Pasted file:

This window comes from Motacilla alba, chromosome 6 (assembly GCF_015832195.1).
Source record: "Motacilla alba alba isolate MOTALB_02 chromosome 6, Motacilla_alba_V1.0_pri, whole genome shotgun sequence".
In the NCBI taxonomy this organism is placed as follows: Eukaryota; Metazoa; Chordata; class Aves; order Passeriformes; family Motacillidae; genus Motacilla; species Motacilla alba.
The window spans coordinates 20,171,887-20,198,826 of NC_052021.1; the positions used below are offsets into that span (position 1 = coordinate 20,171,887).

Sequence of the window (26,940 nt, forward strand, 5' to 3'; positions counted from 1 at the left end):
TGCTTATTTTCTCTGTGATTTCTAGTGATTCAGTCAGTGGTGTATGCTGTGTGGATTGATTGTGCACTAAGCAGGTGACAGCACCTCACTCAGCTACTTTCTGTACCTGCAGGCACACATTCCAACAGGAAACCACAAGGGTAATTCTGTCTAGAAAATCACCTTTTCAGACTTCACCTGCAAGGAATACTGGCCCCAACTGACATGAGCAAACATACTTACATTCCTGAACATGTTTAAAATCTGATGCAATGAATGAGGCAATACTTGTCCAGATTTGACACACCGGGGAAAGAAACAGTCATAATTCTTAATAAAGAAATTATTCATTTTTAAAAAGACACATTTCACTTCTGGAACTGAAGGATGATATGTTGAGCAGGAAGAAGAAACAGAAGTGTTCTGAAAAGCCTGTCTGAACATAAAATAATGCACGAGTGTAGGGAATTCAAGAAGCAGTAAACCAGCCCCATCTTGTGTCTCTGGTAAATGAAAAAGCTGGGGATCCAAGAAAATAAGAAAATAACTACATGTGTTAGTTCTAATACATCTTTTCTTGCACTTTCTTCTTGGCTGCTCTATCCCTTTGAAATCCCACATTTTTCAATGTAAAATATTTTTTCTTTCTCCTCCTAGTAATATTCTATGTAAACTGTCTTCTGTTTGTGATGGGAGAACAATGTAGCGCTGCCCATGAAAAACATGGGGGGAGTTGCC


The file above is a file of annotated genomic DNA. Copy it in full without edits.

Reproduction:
This window comes from Motacilla alba, chromosome 6 (assembly GCF_015832195.1).
Source record: "Motacilla alba alba isolate MOTALB_02 chromosome 6, Motacilla_alba_V1.0_pri, whole genome shotgun sequence".
In the NCBI taxonomy this organism is placed as follows: Eukaryota; Metazoa; Chordata; class Aves; order Passeriformes; family Motacillidae; genus Motacilla; species Motacilla alba.
The window spans coordinates 20,171,887-20,198,826 of NC_052021.1; the positions used below are offsets into that span (position 1 = coordinate 20,171,887).

Sequence of the window (26,940 nt, forward strand, 5' to 3'; positions counted from 1 at the left end):
TGCTTATTTTCTCTGTGATTTCTAGTGATTCAGTCAGTGGTGTATGCTGTGTGGATTGATTGTGCACTAAGCAGGTGACAGCACCTCACTCAGCTACTTTCTGTACCTGCAGGCACACATTCCAACAGGAAACCACAAGGGTAATTCTGTCTAGAAAATCACCTTTTCAGACTTCACCTGCAAGGAATACTGGCCCCAACTGACATGAGCAAACATACTTACATTCCTGAACATGTTTAAAATCTGATGCAATGAATGAGGCAATACTTGTCCAGATTTGACACACCGGGGAAAGAAACAGTCATAATTCTTAATAAAGAAATTATTCATTTTTAAAAAGACACATTTCACTTCTGGAACTGAAGGATGATATGTTGAGCAGGAAGAAGAAACAGAAGTGTTCTGAAAAGCCTGTCTGAACATAAAATAATGCACGAGTGTAGGGAATTCAAGAAGCAGTAAACCAGCCCCATCTTGTGTCTCTGGTAAATGAAAAAGCTGGGGATCCAAGAAAATAAGAAAATAACTACATGTGTTAGTTCTAATACATCTTTTCTTGCACTTTCTTCTTGGCTGCTCTATCCCTTTGAAATCCCACATTTTTCAATGTAAAATATTTTTTCTTTCTCCTCCTAGTAATATTCTATGTAAACTGTCTTCTGTTTGTGATGGGAGAACAATGTAGCGCTGCCCATGAAAAACATGGGGGGAGTTGCC